Schwanengesang (The Swan)

By Franz Schubert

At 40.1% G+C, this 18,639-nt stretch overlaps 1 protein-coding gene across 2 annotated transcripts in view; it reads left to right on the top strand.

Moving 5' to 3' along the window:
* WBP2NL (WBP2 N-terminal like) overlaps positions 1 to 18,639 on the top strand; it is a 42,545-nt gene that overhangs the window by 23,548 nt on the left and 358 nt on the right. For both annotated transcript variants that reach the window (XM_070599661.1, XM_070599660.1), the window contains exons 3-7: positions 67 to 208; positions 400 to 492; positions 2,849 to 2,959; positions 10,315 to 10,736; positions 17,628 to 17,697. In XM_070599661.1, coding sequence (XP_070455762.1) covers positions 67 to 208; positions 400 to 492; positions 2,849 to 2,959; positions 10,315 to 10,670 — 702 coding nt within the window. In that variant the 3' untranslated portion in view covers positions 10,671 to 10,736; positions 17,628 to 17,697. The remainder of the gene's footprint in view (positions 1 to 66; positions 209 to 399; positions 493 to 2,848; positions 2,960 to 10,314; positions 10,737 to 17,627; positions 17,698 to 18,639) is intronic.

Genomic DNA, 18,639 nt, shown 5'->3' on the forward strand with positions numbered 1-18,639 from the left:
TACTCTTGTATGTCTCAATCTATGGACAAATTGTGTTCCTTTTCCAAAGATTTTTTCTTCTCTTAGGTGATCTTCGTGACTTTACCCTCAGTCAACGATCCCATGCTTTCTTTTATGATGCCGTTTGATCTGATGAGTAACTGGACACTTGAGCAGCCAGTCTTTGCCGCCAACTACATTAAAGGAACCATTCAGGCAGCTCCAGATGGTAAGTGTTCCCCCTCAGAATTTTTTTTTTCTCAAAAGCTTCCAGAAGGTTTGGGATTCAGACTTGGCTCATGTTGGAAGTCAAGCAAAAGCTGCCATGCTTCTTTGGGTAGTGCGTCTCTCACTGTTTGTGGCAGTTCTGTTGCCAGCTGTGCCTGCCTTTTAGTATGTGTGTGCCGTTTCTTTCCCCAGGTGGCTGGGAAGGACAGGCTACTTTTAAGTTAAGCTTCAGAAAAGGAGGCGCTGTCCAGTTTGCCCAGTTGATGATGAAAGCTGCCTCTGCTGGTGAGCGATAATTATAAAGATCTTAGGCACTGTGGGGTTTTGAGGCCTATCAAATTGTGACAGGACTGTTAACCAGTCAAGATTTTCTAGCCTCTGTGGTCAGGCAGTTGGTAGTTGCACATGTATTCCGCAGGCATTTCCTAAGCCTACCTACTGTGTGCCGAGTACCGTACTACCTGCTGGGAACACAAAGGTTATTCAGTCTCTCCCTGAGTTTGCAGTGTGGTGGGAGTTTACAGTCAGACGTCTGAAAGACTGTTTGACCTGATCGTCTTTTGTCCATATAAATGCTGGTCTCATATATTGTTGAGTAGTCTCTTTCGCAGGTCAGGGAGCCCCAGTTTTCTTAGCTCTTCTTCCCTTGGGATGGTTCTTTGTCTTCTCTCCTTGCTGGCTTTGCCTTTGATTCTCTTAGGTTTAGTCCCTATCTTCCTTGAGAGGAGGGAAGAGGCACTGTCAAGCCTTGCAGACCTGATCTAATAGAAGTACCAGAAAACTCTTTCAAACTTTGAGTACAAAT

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"Schubert's last songs look death in the face...the settings in this song-cycle of poems by Rellstab, Heine and Seidl were written in the year of Schubert's death, and published posthumously under the title 'Swansong,' so it is appropriate that they should be so obsessively concerned with death, exile, yearning, loss, the passage of time, the evanescence of humanity in the face of undying nature. These are songs in a minor key, as simple and pared back and immense as a Beckett drama, all pretence and flourish abandoned in the face of final truths. Even seemingly jaunty tunes, such as 'Farewell' or 'The Fishermaiden', have a melancholy undertow. The Heine settings especially have a Gothic feel, with their narratives about wanderers, dead lovers, abandoned houses, infernal sufferers and doubles, as in the clanging doom of 'the Doppelganger.'" --Darragh O'Donoghue

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